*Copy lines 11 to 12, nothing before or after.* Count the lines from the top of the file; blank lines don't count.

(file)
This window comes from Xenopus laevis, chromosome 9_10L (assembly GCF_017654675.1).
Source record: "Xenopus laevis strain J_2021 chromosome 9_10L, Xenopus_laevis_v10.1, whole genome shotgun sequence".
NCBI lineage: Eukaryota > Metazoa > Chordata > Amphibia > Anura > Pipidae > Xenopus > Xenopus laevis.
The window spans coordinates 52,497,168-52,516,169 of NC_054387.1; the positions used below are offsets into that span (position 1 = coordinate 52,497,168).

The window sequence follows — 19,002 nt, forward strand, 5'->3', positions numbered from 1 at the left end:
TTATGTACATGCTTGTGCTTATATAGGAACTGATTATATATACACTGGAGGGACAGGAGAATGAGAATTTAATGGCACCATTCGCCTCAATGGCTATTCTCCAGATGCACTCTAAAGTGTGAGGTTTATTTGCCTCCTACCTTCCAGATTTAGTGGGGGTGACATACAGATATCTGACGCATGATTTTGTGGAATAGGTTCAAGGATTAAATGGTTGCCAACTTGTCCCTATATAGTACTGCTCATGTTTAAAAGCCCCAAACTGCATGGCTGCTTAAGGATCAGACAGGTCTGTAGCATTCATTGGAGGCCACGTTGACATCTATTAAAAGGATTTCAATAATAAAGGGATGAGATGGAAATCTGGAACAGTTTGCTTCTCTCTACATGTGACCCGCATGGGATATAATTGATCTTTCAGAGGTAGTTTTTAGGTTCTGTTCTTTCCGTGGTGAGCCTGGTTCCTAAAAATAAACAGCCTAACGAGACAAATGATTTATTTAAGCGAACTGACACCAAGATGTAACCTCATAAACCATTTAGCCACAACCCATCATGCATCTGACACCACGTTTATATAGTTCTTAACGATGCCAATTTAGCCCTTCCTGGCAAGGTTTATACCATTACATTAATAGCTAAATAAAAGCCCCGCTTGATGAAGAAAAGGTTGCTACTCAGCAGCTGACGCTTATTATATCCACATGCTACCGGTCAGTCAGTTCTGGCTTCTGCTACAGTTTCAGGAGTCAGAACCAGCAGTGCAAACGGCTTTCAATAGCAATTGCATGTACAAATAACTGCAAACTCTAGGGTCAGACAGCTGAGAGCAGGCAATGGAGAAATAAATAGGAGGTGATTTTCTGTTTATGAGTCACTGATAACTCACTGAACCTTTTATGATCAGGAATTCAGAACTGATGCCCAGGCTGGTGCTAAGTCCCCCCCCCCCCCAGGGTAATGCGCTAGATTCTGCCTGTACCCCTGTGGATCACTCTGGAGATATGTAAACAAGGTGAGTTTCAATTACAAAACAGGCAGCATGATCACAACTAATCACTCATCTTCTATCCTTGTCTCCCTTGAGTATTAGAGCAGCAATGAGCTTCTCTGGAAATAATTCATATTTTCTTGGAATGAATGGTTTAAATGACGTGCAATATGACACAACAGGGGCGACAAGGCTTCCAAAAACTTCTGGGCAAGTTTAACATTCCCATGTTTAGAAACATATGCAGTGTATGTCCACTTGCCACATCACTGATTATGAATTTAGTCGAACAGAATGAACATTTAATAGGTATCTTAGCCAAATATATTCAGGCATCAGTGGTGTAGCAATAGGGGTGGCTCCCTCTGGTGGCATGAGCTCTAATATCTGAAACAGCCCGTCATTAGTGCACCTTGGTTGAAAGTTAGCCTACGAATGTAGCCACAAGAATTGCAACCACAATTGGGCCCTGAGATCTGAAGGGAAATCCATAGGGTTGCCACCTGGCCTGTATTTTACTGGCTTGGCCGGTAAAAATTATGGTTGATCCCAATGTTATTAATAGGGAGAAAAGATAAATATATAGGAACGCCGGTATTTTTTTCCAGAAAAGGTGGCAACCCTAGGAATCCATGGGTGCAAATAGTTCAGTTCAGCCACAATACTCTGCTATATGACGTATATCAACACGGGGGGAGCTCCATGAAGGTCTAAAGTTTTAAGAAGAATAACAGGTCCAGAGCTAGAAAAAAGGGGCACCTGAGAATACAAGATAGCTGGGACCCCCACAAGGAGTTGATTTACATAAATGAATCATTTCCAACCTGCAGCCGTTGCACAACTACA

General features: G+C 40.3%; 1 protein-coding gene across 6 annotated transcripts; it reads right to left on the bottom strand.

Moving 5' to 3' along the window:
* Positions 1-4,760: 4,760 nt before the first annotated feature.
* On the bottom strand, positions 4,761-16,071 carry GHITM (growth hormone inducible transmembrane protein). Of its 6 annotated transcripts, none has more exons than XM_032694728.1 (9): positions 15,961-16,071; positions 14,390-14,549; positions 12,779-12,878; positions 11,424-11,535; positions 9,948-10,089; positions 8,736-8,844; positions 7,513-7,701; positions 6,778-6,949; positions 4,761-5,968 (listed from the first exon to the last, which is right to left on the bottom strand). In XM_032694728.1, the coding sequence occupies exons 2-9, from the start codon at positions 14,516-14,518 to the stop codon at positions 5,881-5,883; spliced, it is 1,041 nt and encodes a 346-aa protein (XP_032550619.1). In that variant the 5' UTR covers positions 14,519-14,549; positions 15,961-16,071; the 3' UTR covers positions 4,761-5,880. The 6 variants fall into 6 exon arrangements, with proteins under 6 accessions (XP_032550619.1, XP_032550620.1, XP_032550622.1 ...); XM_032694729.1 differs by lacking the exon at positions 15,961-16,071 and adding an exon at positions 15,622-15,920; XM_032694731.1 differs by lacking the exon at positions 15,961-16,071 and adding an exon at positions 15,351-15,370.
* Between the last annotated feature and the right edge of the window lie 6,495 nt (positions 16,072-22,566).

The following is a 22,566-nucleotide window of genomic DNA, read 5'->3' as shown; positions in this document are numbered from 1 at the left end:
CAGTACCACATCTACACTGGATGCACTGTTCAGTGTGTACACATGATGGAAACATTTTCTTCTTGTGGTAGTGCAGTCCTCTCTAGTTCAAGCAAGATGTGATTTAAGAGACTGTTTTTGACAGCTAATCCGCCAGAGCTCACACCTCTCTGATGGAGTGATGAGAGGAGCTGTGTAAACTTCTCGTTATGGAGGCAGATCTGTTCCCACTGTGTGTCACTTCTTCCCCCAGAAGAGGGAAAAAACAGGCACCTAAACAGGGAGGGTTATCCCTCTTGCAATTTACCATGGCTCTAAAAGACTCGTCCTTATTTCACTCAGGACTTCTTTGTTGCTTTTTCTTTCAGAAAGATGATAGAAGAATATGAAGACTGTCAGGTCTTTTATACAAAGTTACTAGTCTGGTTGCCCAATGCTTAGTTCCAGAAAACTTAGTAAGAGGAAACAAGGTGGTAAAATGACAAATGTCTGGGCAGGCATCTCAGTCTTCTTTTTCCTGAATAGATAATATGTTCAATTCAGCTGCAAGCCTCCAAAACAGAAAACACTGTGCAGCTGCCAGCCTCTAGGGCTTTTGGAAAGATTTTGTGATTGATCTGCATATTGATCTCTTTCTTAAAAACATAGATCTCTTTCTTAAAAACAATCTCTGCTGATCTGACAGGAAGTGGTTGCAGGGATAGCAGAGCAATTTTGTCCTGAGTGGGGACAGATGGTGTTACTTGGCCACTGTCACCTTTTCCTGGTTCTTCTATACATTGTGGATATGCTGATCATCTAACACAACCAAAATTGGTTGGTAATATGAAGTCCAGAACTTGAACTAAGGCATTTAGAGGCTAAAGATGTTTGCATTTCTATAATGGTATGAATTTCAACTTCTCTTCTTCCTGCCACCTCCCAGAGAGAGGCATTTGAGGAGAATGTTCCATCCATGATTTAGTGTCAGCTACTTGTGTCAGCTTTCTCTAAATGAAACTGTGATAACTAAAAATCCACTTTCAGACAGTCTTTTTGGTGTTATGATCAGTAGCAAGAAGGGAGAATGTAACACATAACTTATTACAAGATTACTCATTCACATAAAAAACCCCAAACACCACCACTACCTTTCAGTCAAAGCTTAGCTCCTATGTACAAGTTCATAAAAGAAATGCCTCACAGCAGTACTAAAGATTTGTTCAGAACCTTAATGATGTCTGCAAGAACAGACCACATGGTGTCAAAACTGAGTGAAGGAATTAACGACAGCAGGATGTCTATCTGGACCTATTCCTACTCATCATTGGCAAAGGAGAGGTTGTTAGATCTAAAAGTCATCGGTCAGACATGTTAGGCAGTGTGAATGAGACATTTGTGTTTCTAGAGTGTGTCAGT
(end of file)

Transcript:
* Between the last annotated feature and the right edge of the window lie 6,495 nt (positions 16,072-22,566).

The following is a 22,566-nucleotide window of genomic DNA, read 5'->3' as shown; positions in this document are numbered from 1 at the left end: